- All patients were assumed to have their burn managed on a general burns ward (or in an outpatient clinic if discharged). The sponsor excluded intensive care unit costs because it considered these costs would obscure other treatment cost differences.
5.6 The sponsor explored the uncertainty around the model parameters and the effect this had on the incremental cost of ReCell using a one-way sensitivity analysis. The results of the sensitivity analysis showed that in all of the scenarios presented, ReCell was cost saving compared with conventional dressings, except for the smaller wound size of 320 cm2, when ReCell and ReCell plus Biobrane were more costly than conventional dressings. In all of the other scenarios Biobrane was the lowest cost option followed by ReCell plus Biobrane, ReCell alone and conventional dressings.
5.7 After reviewing the available economic evidence, the Committee asked for information on the cost consequences of using ReCell to treat full or deep partial thickness burns in conjunction with grafting, in the form of a revised economic model (see section 5.18). The Committee also requested further information on 3 parameters used in the sponsor’s existing model for partial thickness burns not needing grafting that it considered to be particularly uncertain, which were length of hospital stay, time to epithelialisation and need for a skin graft. The External Assessment Centre carried out additional work to gather information from clinical experts working in NHS burns units and centres to inform revisions to the model.
5.8 The External Assessment Centre was asked to consider full or deep partial thickness burns in 2 subgroups:
- Full or deep partial thickness burns judged to need skin grafting, likely to need 1 round of surgery with inpatient stay on a general ward only. The interventions for this group were skin grafting in conjunction with ReCell and ReCell alone. The comparator was skin grafting alone.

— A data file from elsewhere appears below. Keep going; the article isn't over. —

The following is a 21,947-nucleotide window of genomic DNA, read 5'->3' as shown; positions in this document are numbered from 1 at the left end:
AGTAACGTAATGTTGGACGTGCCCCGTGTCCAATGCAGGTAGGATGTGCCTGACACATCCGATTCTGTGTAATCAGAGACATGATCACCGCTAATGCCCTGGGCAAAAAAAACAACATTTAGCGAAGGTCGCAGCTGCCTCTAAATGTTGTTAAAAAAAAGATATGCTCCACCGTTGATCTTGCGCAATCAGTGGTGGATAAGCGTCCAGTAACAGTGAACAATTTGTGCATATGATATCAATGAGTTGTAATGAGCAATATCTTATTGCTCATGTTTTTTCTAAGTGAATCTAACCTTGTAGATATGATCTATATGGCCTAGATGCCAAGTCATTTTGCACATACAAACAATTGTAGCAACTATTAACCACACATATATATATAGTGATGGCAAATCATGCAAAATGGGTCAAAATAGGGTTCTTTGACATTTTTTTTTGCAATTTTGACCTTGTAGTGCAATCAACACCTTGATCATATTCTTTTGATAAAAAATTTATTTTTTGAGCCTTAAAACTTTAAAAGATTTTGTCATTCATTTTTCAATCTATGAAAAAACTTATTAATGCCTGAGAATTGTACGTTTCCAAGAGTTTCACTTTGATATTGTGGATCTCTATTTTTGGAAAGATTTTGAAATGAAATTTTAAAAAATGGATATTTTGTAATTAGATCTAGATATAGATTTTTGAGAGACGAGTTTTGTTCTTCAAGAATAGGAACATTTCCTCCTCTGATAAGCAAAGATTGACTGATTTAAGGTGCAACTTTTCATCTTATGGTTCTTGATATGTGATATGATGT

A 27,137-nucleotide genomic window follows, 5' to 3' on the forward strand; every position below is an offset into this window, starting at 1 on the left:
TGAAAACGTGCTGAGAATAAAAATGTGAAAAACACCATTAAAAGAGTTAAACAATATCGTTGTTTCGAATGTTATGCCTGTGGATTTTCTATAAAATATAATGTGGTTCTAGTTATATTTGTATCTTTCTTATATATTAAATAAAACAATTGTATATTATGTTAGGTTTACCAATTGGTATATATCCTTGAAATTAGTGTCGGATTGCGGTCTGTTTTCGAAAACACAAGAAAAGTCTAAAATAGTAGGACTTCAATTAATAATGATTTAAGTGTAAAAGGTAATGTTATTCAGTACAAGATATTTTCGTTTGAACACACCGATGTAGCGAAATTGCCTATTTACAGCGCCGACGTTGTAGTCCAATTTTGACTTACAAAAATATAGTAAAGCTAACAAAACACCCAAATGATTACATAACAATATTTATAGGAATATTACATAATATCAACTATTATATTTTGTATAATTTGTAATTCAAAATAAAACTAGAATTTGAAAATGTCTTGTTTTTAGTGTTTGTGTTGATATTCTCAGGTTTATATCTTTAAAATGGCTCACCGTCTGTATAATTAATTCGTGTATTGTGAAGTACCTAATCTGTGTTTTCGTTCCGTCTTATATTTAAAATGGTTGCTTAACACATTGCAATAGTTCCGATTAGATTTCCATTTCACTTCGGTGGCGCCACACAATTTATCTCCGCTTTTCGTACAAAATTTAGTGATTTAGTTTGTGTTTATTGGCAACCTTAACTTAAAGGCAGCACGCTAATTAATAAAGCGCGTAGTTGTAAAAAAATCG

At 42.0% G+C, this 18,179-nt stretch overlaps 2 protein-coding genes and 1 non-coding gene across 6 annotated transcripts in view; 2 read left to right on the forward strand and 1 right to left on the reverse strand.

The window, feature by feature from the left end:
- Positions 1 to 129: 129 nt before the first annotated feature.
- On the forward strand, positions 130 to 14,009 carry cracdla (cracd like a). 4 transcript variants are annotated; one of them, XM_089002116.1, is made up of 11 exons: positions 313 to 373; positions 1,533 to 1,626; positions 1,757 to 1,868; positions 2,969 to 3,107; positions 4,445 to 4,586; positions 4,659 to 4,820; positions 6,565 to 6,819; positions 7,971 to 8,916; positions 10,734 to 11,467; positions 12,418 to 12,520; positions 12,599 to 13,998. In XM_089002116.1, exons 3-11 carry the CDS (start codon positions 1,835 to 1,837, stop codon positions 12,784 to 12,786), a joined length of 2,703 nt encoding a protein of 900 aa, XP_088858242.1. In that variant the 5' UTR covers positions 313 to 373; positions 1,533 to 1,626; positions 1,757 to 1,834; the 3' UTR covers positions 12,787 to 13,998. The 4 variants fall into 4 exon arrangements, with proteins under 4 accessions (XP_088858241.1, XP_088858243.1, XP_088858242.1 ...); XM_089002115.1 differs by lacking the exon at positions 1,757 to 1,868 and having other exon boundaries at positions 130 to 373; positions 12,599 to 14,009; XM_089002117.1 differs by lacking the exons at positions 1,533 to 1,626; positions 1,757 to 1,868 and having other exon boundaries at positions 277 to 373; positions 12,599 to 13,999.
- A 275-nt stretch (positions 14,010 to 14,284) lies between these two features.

- Large area full or deep partial thickness burns judged to need wide meshed skin grafting, likely to need multiple rounds of surgery and grafting and time in an intensive care or high dependency unit. The intervention for this group was meshed grafting with ReCell and ReCell alone at the donor site. The comparator was meshed skin grafting alone and standard donor site treatment.
The External Assessment Centre further classified these 2 groups as including burns covering 10% and 40% of the total body surface area respectively, based on referral thresholds to burns services. The External Assessment Centre intended to use these parameters as the base case for the model and to vary them in sensitivity analyses. It also classified the partial thickness burns not needing grafting as those covering 10% of the total body surface area for the purposes of gathering information about the uncertainties in the sponsor’s model. Adults and children were considered separately within the burn groups.
5.9 In order to find further information to inform the analysis of full or deep partial thickness burns in the 2 subgroups, the External Assessment Centre carried out an initial literature search around burn care in the UK. Results from this search, the sponsor’s model and previously identified literature were used to create a list of parameters for which information was needed. The External Assessment Centre devised a questionnaire to gather data on these parameters, with the help of the lead clinical experts from the evaluation. The questionnaire was aimed at capturing quantitative information for the revised modelling and also for the 3 uncertain parameters from the sponsor’s model. It also included questions to gather qualitative data on the cosmetic outcomes of using ReCell in burns and vitiligo. The questionnaire was administered as a semi-structured interview with optional email follow-up because of the volume of questions included and the opportunity to gain additional insight from the clinicians.
5.10 The External Assessment Centre tried to obtain data from the International and National Burn Injury Databases (iBID and NBID) but was unable to gain access within the timeframe for the additional work.
5.11 The External Assessment Centre contacted lead clinicians from all specialist burns units and centres identified in England and Wales (adult and paediatric; 18 in total). Interviews were conducted with 10 clinicians, 9 consultant burns surgeons and 1 specialist burns nurse. Another burns surgeon provided comments on a summary of the data. Three of those interviewed had not used ReCell but all respondents were familiar with it.